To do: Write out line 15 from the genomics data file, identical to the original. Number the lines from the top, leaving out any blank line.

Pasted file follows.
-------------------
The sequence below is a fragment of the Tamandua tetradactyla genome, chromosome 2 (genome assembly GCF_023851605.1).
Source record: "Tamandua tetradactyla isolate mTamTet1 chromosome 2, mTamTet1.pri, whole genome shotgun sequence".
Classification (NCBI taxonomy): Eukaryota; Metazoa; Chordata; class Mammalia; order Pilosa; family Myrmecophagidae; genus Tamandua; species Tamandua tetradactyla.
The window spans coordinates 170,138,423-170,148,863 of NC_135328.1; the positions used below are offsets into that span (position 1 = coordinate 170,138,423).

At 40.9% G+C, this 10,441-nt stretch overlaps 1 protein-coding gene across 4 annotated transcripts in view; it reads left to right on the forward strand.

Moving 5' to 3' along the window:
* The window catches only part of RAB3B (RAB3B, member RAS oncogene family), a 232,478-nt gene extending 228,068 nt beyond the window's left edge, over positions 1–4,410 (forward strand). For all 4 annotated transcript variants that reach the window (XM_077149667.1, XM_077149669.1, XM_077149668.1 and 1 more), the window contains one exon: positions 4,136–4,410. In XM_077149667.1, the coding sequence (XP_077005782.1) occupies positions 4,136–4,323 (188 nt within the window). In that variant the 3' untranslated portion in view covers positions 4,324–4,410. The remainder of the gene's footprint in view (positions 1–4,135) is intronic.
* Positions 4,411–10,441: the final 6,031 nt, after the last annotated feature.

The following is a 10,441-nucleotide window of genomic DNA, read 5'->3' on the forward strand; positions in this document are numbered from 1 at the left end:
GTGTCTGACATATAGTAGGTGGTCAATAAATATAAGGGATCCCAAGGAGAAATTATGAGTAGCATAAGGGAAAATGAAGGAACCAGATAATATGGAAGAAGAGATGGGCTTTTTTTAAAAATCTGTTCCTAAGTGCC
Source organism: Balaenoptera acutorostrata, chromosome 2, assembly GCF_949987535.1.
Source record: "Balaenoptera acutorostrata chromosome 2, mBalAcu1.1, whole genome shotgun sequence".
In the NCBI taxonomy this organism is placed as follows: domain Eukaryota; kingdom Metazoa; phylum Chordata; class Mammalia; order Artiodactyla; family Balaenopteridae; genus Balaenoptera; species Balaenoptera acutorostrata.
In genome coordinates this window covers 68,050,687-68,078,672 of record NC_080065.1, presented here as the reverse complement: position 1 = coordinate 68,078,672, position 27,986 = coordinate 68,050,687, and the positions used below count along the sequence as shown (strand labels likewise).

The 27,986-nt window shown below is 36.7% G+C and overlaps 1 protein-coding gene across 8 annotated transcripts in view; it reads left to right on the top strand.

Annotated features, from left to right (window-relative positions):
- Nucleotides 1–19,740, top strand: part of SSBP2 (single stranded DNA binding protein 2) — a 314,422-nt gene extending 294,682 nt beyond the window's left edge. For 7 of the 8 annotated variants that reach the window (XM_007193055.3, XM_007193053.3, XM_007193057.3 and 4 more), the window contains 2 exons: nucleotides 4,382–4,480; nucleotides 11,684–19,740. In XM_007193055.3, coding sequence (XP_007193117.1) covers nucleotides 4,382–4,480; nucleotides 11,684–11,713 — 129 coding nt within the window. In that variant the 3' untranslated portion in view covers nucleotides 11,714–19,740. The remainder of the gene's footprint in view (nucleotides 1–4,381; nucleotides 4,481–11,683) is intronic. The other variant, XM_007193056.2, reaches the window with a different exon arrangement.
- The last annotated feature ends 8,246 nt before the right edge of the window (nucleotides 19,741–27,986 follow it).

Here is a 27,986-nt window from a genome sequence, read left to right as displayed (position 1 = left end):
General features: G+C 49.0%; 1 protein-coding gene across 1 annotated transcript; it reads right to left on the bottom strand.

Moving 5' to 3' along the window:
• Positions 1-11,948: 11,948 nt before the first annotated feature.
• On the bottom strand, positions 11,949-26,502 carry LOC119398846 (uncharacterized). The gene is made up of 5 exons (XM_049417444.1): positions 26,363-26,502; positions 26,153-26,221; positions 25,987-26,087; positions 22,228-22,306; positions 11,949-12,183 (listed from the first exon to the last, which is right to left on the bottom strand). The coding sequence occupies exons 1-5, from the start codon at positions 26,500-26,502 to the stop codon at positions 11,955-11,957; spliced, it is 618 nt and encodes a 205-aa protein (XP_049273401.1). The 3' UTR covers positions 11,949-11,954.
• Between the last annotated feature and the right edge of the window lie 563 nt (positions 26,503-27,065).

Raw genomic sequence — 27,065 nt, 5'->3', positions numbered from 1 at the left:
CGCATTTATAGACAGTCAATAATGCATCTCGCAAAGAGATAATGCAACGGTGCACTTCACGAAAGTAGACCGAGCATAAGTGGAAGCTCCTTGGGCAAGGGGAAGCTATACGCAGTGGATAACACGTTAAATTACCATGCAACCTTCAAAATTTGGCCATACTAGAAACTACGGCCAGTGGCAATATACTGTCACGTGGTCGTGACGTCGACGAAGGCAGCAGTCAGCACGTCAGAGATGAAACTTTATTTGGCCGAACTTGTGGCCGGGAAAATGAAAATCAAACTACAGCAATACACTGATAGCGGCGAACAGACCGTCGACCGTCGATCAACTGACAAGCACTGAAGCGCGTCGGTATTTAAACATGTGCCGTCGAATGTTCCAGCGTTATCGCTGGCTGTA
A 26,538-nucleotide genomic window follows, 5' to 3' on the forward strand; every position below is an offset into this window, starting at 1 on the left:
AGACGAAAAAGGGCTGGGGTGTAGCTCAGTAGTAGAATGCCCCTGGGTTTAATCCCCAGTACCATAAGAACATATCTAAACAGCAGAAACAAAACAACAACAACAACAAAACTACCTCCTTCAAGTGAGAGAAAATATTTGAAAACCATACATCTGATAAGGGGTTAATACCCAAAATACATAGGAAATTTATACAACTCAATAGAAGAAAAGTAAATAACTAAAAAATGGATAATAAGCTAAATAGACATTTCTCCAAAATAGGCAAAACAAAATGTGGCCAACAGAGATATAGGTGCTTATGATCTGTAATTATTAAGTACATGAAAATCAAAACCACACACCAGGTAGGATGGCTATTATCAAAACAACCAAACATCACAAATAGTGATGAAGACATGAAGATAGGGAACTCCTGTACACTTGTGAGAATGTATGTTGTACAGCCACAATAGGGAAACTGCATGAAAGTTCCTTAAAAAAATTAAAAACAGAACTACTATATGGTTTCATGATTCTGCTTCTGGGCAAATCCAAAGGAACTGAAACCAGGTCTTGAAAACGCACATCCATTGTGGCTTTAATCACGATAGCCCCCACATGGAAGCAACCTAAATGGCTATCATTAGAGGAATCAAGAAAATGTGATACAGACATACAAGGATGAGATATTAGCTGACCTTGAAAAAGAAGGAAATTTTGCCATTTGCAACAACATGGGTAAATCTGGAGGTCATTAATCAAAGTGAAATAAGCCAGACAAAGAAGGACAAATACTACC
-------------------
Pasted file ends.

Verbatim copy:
The 27,986-nt window shown below is 36.7% G+C and overlaps 1 protein-coding gene across 8 annotated transcripts in view; it reads left to right on the top strand.